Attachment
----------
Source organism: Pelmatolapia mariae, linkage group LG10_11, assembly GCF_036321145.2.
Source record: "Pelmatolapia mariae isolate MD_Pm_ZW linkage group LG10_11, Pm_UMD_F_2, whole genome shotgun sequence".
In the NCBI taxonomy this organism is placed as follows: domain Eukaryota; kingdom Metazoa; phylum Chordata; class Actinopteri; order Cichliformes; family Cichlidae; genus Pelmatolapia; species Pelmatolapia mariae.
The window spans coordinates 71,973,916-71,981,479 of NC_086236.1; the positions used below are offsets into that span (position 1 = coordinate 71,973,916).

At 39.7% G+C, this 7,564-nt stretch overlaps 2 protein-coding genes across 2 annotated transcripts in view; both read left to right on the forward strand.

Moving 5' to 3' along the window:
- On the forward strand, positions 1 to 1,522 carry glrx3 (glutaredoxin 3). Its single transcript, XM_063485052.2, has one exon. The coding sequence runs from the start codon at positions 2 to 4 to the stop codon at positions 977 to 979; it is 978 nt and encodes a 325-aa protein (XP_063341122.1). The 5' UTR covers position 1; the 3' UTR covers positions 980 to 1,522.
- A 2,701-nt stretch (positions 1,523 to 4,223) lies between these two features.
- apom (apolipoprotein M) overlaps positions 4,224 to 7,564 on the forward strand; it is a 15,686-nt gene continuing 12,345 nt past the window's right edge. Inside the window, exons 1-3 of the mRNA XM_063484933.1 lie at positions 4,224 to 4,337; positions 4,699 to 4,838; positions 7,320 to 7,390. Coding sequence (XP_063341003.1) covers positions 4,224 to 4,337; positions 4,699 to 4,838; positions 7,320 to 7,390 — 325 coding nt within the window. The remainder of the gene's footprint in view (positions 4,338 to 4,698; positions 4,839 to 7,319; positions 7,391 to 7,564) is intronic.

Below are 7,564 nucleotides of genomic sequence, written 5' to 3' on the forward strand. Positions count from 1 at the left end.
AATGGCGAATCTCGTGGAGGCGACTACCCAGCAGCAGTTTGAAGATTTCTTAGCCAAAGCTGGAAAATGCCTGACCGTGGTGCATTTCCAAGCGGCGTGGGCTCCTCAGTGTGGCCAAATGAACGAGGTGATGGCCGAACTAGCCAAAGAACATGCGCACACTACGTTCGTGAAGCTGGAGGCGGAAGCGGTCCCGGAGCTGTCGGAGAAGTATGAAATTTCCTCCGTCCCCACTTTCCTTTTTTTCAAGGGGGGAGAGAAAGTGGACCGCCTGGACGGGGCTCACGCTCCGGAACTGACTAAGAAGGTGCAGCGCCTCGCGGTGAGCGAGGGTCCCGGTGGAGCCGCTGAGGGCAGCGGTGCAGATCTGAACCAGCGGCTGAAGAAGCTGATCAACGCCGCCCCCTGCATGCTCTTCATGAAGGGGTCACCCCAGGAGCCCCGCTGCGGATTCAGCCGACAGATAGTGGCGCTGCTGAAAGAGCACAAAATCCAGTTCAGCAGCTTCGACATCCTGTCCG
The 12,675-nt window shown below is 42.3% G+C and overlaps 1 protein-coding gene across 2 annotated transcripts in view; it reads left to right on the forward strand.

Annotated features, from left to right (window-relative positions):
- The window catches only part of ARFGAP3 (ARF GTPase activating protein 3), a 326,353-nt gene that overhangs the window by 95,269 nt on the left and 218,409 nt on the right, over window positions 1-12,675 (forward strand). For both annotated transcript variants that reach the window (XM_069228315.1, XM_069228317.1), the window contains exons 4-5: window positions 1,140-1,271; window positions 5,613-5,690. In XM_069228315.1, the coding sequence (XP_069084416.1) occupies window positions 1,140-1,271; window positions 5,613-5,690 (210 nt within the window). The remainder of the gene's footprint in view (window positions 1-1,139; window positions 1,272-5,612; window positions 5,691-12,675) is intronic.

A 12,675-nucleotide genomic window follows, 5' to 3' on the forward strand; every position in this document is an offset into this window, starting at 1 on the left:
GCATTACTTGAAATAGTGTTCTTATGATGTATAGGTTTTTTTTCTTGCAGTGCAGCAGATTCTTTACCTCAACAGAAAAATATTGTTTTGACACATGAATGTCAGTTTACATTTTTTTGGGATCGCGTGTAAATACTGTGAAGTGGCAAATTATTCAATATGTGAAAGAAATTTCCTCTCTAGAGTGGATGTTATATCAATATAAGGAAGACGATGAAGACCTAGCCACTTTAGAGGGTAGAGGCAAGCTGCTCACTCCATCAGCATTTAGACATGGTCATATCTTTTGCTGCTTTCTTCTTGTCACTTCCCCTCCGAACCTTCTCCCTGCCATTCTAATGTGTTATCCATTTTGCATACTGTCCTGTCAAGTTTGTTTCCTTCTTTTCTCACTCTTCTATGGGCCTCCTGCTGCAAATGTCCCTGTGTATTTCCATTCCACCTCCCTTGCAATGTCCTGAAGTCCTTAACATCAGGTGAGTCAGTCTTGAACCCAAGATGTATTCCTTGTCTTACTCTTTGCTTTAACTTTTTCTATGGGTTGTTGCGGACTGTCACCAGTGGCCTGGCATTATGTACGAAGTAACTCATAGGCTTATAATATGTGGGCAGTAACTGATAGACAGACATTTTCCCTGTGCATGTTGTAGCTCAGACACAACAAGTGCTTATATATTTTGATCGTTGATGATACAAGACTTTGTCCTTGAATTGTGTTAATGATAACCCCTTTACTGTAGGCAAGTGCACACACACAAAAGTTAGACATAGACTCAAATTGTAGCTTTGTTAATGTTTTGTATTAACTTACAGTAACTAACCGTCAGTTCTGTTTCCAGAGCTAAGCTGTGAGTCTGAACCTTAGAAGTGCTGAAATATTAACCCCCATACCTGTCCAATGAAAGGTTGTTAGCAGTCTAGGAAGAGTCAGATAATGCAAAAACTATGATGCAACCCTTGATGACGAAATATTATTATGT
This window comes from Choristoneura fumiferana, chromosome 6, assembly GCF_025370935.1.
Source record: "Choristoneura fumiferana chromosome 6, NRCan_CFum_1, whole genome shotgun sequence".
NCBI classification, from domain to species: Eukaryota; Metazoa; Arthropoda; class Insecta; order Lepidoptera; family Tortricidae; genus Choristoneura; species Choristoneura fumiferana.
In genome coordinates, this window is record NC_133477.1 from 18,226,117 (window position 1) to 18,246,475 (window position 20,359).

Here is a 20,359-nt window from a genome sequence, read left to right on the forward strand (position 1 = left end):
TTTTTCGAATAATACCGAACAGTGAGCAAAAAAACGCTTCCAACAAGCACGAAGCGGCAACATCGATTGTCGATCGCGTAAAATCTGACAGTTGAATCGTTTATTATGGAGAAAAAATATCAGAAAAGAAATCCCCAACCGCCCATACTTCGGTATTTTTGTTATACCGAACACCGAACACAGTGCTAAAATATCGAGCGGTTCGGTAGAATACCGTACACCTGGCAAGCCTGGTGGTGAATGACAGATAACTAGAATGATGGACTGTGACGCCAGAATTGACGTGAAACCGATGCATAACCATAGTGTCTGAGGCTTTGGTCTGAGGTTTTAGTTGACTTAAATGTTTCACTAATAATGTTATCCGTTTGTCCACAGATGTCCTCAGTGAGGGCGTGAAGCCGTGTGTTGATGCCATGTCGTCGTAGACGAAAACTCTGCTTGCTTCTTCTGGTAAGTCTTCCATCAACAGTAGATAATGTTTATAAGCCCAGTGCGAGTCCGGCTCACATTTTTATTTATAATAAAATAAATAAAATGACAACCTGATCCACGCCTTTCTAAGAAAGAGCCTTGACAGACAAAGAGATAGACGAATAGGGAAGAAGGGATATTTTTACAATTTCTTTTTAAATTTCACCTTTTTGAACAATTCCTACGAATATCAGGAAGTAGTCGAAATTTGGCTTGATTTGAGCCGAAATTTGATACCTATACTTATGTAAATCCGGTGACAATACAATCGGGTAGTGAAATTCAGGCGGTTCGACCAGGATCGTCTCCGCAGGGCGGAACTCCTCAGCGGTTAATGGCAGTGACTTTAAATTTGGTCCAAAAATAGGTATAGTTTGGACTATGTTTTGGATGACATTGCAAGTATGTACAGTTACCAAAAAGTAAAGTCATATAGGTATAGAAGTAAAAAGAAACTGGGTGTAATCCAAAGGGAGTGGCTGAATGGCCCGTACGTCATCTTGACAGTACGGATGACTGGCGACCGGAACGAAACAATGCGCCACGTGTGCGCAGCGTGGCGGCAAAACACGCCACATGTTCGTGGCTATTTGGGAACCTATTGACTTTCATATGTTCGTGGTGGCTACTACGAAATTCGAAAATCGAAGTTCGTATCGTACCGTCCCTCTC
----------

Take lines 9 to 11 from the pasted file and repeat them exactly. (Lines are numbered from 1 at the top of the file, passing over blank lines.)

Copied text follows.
- apom (apolipoprotein M) overlaps positions 4,224 to 7,564 on the forward strand; it is a 15,686-nt gene continuing 12,345 nt past the window's right edge. Inside the window, exons 1-3 of the mRNA XM_063484933.1 lie at positions 4,224 to 4,337; positions 4,699 to 4,838; positions 7,320 to 7,390. Coding sequence (XP_063341003.1) covers positions 4,224 to 4,337; positions 4,699 to 4,838; positions 7,320 to 7,390 — 325 coding nt within the window. The remainder of the gene's footprint in view (positions 4,338 to 4,698; positions 4,839 to 7,319; positions 7,391 to 7,564) is intronic.

Below are 7,564 nucleotides of genomic sequence, written 5' to 3' on the forward strand. Positions count from 1 at the left end.
AATGGCGAATCTCGTGGAGGCGACTACCCAGCAGCAGTTTGAAGATTTCTTAGCCAAAGCTGGAAAATGCCTGACCGTGGTGCATTTCCAAGCGGCGTGGGCTCCTCAGTGTGGCCAAATGAACGAGGTGATGGCCGAACTAGCCAAAGAACATGCGCACACTACGTTCGTGAAGCTGGAGGCGGAAGCGGTCCCGGAGCTGTCGGAGAAGTATGAAATTTCCTCCGTCCCCACTTTCCTTTTTTTCAAGGGGGGAGAGAAAGTGGACCGCCTGGACGGGGCTCACGCTCCGGAACTGACTAAGAAGGTGCAGCGCCTCGCGGTGAGCGAGGGTCCCGGTGGAGCCGCTGAGGGCAGCGGTGCAGATCTGAACCAGCGGCTGAAGAAGCTGATCAACGCCGCCCCCTGCATGCTCTTCATGAAGGGGTCACCCCAGGAGCCCCGCTGCGGATTCAGCCGACAGATAGTGGCGCTGCTGAAAGAGCACAAAATCCAGTTCAGCAGCTTCGACATCCTGTCCG